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By Collin Breaux

This coming December, students at Dana Hills High School will stand against discrimination in a unique way.

Kids on campus are welcome to create a holiday display that reflects a holiday personal to them, including Hanukkah and Kwanzaa, which will be displayed at the school during the first week of December. Members of the local community, in turn, are invited to come see the displays.

The cultural awareness project is one example of how students in the Capistrano Unified School District are working toward more understanding and less bigotry through the “No Place for Hate” initiative.

Numerous campuses in CUSD have pledged to take part in the national movement through their own individual school clubs. Students who participate under the guidance of an adult school supervisor take part in several activities throughout a given school year, which can include open discussions about topics such as biases and understanding cultural differences.

Schools can be designated as “No Place for Hate” areas by the Anti-Defamation League if they meet designated criteria through activities and events.

“One of the big things we like to touch on is inclusivity, and we work with our students in our special education department and make sure they feel connected to the school, as well as other students,” Dana Hills High student Sophia Anapoell said. “The pledge we take is about not using the ‘r’ word anymore and raising awareness on that.”

One activity that got a lot of people involved was supporting special needs students in a Special Olympics-style event, Anapoell said.

“During our 4th period, as many (students) as could filled up our football stands and cheered on the (special needs) students,” Anapoell said. “I definitely saw a lot more involvement and connection throughout the school. Everyone had a smile. I definitely saw a change.”

Kaitlin VanDerVeen, who is also in Dana Hills High’s “No Place for Hate” group, said they began training for the program last year over Zoom.

“Learning how to plan those events that can help promote inclusivity all around the school within all different types of groups of students was super-insightful,” VanDerVeen said. “I definitely find people a lot more aware of what they’re doing and the thing they’re saying. There has been a decrease in negative language around schools I’ve been around. That’s been a big change I’ve noticed.”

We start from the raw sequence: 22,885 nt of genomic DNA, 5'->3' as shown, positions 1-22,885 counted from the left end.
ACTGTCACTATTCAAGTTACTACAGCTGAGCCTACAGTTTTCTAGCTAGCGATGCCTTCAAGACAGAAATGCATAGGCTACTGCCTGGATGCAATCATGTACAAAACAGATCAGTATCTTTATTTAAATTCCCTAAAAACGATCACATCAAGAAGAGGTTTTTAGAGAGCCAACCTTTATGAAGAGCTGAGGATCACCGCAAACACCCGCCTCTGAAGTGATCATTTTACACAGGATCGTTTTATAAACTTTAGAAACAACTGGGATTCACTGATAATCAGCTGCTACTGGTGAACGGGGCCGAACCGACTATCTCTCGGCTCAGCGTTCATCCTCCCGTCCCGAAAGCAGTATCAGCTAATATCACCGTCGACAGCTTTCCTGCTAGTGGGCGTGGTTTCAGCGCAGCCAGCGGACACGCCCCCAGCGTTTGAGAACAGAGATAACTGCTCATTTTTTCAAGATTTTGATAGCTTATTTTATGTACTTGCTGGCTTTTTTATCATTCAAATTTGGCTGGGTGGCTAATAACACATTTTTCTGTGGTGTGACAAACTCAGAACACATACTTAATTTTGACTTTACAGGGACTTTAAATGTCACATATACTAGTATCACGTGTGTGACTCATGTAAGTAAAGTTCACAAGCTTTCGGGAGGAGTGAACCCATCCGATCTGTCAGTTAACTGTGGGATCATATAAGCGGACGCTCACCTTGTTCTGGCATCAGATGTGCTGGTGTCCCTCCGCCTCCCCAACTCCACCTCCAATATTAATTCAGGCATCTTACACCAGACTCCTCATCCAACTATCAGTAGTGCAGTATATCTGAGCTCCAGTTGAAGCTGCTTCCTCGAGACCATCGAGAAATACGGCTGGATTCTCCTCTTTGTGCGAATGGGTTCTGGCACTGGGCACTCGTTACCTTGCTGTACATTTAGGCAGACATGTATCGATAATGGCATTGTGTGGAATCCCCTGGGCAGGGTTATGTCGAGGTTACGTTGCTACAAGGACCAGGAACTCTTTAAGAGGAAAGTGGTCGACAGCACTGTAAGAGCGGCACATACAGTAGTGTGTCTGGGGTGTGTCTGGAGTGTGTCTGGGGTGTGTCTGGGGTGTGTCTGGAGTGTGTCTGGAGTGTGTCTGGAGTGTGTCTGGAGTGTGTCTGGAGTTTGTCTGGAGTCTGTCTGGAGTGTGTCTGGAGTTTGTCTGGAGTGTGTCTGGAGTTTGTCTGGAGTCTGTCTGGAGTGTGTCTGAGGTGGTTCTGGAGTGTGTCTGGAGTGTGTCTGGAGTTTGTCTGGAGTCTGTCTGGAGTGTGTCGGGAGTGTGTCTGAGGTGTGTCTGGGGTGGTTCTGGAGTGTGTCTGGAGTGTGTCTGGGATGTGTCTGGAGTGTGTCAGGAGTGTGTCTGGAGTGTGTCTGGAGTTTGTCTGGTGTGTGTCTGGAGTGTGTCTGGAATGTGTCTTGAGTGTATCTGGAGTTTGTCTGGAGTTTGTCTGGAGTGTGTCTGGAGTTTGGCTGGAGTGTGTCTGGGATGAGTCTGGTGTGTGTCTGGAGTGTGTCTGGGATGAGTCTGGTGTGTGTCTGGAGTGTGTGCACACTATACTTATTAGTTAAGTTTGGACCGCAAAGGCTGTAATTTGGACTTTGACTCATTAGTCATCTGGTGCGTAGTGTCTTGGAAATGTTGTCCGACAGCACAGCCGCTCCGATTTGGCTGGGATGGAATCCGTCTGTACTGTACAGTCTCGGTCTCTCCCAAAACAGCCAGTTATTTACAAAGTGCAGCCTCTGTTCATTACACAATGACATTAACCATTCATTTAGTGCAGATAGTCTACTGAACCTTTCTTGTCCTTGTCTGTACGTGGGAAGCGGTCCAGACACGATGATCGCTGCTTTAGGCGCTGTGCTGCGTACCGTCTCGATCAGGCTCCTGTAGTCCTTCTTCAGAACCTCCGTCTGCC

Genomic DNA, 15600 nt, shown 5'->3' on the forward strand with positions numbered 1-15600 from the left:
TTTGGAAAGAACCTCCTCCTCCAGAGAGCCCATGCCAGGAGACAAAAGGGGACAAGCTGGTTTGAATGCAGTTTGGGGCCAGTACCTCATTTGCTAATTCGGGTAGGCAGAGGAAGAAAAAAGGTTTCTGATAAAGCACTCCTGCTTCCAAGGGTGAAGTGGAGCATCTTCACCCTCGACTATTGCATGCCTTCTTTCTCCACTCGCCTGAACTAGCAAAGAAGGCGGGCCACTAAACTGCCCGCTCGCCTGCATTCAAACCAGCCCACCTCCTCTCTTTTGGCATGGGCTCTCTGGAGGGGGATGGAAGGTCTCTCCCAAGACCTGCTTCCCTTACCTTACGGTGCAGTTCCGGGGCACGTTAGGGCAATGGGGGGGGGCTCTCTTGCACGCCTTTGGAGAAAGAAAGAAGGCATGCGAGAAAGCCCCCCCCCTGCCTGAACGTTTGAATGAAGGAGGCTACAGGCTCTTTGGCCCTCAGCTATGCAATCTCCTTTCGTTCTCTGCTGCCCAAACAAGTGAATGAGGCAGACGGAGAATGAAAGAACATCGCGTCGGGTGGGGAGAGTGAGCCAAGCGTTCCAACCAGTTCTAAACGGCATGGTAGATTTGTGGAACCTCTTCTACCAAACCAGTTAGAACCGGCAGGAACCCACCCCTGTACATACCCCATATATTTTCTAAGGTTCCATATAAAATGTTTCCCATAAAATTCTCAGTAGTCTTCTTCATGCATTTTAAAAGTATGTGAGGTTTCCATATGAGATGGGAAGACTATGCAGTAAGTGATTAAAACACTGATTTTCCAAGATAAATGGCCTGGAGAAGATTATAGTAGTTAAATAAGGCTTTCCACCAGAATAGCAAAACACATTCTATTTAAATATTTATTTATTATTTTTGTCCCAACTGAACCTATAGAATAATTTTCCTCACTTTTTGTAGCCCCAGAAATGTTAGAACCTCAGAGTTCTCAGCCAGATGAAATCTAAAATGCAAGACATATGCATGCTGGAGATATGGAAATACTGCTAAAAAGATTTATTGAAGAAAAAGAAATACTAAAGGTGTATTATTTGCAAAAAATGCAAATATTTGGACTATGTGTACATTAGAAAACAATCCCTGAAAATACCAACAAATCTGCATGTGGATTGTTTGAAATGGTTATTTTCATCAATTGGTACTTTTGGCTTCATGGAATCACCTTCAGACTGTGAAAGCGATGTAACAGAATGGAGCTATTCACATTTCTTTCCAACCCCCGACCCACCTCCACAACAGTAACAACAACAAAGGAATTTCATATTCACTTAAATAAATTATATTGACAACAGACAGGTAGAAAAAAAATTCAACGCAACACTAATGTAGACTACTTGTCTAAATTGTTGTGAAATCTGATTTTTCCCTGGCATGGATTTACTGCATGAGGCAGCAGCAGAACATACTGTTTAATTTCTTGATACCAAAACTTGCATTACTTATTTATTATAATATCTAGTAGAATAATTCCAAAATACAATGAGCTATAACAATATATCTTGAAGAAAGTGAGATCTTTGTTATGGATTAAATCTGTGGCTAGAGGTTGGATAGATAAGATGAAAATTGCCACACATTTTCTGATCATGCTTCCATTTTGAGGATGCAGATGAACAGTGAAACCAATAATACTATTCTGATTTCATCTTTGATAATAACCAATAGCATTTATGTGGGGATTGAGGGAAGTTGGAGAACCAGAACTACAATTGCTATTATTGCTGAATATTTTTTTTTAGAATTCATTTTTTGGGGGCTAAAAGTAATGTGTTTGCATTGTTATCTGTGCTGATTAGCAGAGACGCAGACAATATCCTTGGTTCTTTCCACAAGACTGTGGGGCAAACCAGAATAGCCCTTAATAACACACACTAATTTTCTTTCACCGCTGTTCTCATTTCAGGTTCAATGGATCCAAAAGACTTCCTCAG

Anapoell said she has become more aware of her own words and actions, and how she connects with people, after taking part in “No Place for Hate.” She also realized she had implicit biases she wasn’t aware of before, and how to change those perspectives.

“It really reminded me that everyone is a person and we all just want to be treated the same,” Anapoell said. “It was super-helpful for me, because now I’m able to communicate with everyone in the sense of them being a person.”

VanDerVeen said she’s learned how to include everyone and plan events in which everyone can participate, and also how to set inclusive examples for others.

Sarai Torres is actively involved in the Dana Hills High “No Place for Hate” group as well, and said it helped the members learn how to “redirect” people when they aren’t being respectful or inclusive to others.

“Sometimes, I’ll hear people say things, and I’ll be, like, ‘You cannot say that’ or ‘Say it differently,’ ” Torres said. “That was really helpful.”

Sandy Mesa, activity director for Dana Hills High, acts as an adult overseer for the school’s chapter. Mesa said the program is a work in progress.